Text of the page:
U.S. Latina/o Studies Minor
We engage with the histories, communities, and experiences of Latinas/xs/os.
Our Mission and Philosophy
The U.S. Latina/o Studies (USLT) Program at the University of Maryland is a multi-disciplinary program that provides students with the opportunity to critically study and engage with the histories, communities and experiences of Latina/os.
The USLT Program is an interdisciplinary, research oriented and community centered academic program that examines the extensive history and transnational experiences of Latina/os in the United States. The USLT program expands and reconfigures multiple disciplines, research practices, theories and methodologies that enable a rigorous and thorough understanding of the dynamic and ever-changing field of Latina/o studies.
The USLT program is simultaneously committed to providing the tools, support and research necessary to promote a Latina/o centered pedagogy, public service and activism needed to ensure empowerment, access and visibility of Latina/os at the University of Maryland, in the surrounding communities and throughout the state.
The minor in U.S. Latina/o studies provides students with the opportunity to study critically the broad range of experiences of Latinas/os in the United States.
About the USLT Minor
Why is the DMV home to a large community of Central Americans versus Los Angeles that is majority Mexican American versus New York that has large Puerto Rican and Dominican communities? What have been some of the obstacles Latinxs have had in the United States and what have been some triumphs? Why do some Latinxs speak only English or Spanish or an indigenous language y otros hablan espanglish (and others speak Spanglish)? Why are Latinxs represented in popular culture as maids, cholos, or cooks and rarely as business owners or professionals? These and other questions are what the USLT courses explore.
The minor addresses issues pertaining to historically recognized U.S. Latina/o subgroups, including Mexican Americans/Chicanos, Puerto Ricans/Nuyoricans and Cuban Americans, as well as distinct local and regional communities such as Salvadoran Americans, Guatemalan Americans, Colombian Americans, Afro Latinas/os and others. Through an interdisciplinary and multidisciplinary approach drawing from various comparative critical frameworks, students examine the histories, communities and cultures of Latinas/os both as distinctive group formations as well as interconnected with the broader themes of diversity, ethnicity, race, class, gender, sexuality and immigration in the U.S. The interdisciplinary and multidisciplinary minor prepares students to understand recent demographic and cultural transformations of Latino populations in local, regional and national contexts.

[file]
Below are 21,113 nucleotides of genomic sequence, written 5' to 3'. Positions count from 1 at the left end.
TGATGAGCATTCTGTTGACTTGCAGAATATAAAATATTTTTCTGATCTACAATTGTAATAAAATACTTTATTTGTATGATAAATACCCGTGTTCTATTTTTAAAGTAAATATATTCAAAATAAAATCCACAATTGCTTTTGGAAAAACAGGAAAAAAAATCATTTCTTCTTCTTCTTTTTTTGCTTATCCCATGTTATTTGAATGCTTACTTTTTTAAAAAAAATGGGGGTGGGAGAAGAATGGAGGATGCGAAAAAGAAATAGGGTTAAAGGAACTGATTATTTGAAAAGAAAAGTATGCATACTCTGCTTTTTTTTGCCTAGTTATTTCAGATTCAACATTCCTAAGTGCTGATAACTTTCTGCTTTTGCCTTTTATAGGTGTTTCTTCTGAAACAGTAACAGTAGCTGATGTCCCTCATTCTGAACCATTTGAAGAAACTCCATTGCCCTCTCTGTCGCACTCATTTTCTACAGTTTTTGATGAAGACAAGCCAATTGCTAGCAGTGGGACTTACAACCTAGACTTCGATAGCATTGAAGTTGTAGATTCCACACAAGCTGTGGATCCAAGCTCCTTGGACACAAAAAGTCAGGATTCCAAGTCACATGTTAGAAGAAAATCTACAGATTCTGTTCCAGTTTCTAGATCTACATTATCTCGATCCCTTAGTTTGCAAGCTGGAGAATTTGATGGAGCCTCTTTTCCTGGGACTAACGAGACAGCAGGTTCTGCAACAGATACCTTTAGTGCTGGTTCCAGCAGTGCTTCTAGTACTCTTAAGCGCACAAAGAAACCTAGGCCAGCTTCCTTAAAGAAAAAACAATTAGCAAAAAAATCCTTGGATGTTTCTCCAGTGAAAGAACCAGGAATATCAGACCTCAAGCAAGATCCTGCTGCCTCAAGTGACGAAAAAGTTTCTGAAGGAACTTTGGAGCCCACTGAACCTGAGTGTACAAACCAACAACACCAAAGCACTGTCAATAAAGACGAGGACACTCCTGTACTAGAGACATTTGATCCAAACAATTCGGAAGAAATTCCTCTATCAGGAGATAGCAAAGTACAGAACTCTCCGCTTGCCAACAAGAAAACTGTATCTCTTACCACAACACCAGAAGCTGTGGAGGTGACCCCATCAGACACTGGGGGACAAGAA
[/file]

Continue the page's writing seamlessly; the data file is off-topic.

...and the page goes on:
The minor, which requires a total of 15 credits, is intended for students who wish to develop a specialization in U.S. Latina/o studies alongside their degree pursuits. It is optimal for students engaged in work with U.S. Latina/o communities in a variety of professions and academic fields including history, literature, education, urban studies and planning, health care, social services, business, government and public policy, among others.
A. Two Lower-Level Courses (6 credits)
All students are required to take the two foundational courses:
USLT201: ”U.S. Latina/o Studies I: An Historical Overview to 1960s”; and
USLT202: “U.S. Latina/o Studies II: A Contemporary Overview, 1960s-Present.”
These courses engage students with the disciplines, debates and methods that constitute the field of U.S. Latina/o studies. Students acquire an historical understanding of why various Latina/o peoples immigrated to the United States, how those already living within the geopolitical borders of the United States adjusted to (neo)colonization, how Latina/o immigrants and their descendants have been treated in American history and how they have responded to such treatments. This approach is not merely additive, but potentially transformative in the manner in which it expands the boundaries and revises the conceptualization of United States history.
USLT201: “An Historical Overview to 1960s” is an interdisciplinary course in which students learn about the history of Latinos/as in the U.S., about how Latinos/as construct “Latinidades,” that is, Latino/a identities in the United States, and about current issues in Latino/a Studies. The course begins with a general examination of terminology associated with various Latino subgroups, including Chicanos, Puerto Ricans, Cuban Americans, Dominicans and Central Americans. Through readings of poems, short stories, autobiographical narratives, novels and other materials, students will explore the history and cultural expressions of these groups. Attention will be paid to U.S. Latina/o cultural expressive practices such as music (e.g., corridos, salsa, spoken word, etc.) and visual images in art, video, film and photography, among other things. Students will be expected to engage critically and creatively with the materials of this course. At the end of the semester, students will produce an individual project on an aspect of Latina/os in the U.S. and/or the Greater Washington, D.C., metropolitan area that pertains to the history of that community before 1960. They will present their findings in panel format during the last weeks of classes.